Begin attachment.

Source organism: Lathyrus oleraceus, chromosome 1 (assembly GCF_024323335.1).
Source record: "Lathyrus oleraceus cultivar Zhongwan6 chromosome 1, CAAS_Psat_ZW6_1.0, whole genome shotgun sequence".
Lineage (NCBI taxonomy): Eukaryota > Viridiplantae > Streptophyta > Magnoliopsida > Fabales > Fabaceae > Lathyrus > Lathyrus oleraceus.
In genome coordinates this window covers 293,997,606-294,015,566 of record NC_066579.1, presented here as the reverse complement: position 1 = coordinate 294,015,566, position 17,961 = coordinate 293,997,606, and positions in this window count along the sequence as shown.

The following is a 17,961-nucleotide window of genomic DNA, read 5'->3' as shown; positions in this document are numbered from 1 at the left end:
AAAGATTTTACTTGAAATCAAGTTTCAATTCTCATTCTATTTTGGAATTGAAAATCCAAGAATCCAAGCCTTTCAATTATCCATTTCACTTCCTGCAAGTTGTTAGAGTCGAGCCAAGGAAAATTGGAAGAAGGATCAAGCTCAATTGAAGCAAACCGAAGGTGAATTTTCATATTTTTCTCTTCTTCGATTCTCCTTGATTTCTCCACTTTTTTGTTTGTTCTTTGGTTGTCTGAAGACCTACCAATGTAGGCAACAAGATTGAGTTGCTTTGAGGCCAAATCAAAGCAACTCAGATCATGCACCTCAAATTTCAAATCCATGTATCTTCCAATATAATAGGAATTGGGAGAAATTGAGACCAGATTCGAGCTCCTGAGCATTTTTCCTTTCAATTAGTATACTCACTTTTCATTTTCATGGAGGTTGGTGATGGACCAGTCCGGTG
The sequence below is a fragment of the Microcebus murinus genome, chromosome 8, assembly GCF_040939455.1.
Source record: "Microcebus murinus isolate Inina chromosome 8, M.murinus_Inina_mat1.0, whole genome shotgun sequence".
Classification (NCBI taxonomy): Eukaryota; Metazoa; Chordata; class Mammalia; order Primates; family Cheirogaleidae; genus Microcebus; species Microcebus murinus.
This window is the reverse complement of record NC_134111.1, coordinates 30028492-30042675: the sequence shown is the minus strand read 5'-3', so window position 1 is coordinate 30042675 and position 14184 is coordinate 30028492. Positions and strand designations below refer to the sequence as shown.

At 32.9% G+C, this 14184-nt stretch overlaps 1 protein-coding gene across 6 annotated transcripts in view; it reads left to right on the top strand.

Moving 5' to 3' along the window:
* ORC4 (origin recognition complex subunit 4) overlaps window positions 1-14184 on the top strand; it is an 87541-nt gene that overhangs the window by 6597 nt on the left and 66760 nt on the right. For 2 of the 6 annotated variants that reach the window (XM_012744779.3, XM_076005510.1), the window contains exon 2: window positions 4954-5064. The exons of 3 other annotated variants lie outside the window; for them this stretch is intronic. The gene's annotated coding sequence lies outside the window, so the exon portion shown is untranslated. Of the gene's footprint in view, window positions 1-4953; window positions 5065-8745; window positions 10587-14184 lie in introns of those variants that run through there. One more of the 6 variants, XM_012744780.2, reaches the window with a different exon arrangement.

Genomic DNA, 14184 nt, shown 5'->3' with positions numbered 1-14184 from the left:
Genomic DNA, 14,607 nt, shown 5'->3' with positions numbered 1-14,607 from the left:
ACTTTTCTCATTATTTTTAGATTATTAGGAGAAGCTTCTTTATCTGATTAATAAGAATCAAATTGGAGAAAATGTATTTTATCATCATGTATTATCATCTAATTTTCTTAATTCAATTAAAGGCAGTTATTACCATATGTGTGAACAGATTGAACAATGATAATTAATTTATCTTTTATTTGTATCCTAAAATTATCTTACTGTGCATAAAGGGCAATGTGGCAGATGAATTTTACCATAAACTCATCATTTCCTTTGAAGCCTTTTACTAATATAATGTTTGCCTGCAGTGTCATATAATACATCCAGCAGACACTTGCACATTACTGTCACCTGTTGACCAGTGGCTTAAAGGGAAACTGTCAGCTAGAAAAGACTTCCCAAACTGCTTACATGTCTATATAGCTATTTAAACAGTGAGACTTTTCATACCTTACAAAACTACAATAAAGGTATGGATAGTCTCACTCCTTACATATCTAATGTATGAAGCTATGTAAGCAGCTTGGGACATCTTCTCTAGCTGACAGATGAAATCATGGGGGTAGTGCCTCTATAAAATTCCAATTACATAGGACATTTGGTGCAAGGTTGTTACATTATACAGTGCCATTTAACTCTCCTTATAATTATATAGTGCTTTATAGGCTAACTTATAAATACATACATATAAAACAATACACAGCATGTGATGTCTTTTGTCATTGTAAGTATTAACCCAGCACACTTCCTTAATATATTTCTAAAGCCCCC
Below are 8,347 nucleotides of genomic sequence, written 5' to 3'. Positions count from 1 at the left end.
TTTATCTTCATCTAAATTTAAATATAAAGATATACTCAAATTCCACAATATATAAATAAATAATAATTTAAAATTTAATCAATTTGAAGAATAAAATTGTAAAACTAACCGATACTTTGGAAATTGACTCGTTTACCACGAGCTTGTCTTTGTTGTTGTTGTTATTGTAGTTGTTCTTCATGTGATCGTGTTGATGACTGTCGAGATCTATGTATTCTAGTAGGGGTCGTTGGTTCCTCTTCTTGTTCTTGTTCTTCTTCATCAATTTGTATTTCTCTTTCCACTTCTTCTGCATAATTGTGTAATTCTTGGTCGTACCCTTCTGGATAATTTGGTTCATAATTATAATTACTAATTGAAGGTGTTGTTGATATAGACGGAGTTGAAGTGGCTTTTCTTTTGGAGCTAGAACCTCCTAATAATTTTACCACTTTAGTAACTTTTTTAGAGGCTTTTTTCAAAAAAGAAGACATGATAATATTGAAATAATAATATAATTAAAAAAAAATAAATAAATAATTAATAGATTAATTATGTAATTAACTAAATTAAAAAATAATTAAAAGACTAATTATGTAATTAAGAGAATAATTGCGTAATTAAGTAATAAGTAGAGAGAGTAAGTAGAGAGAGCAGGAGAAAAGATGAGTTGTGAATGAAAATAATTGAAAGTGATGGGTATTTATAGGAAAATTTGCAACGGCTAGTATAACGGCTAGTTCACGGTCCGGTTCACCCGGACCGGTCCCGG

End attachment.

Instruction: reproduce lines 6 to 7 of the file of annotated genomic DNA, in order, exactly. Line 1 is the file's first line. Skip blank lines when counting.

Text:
AAAGATTTTACTTGAAATCAAGTTTCAATTCTCATTCTATTTTGGAATTGAAAATCCAAGAATCCAAGCCTTTCAATTATCCATTTCACTTCCTGCAAGTTGTTAGAGTCGAGCCAAGGAAAATTGGAAGAAGGATCAAGCTCAATTGAAGCAAACCGAAGGTGAATTTTCATATTTTTCTCTTCTTCGATTCTCCTTGATTTCTCCACTTTTTTGTTTGTTCTTTGGTTGTCTGAAGACCTACCAATGTAGGCAACAAGATTGAGTTGCTTTGAGGCCAAATCAAAGCAACTCAGATCATGCACCTCAAATTTCAAATCCATGTATCTTCCAATATAATAGGAATTGGGAGAAATTGAGACCAGATTCGAGCTCCTGAGCATTTTTCCTTTCAATTAGTATACTCACTTTTCATTTTCATGGAGGTTGGTGATGGACCAGTCCGGTG
The sequence below is a fragment of the Microcebus murinus genome, chromosome 8, assembly GCF_040939455.1.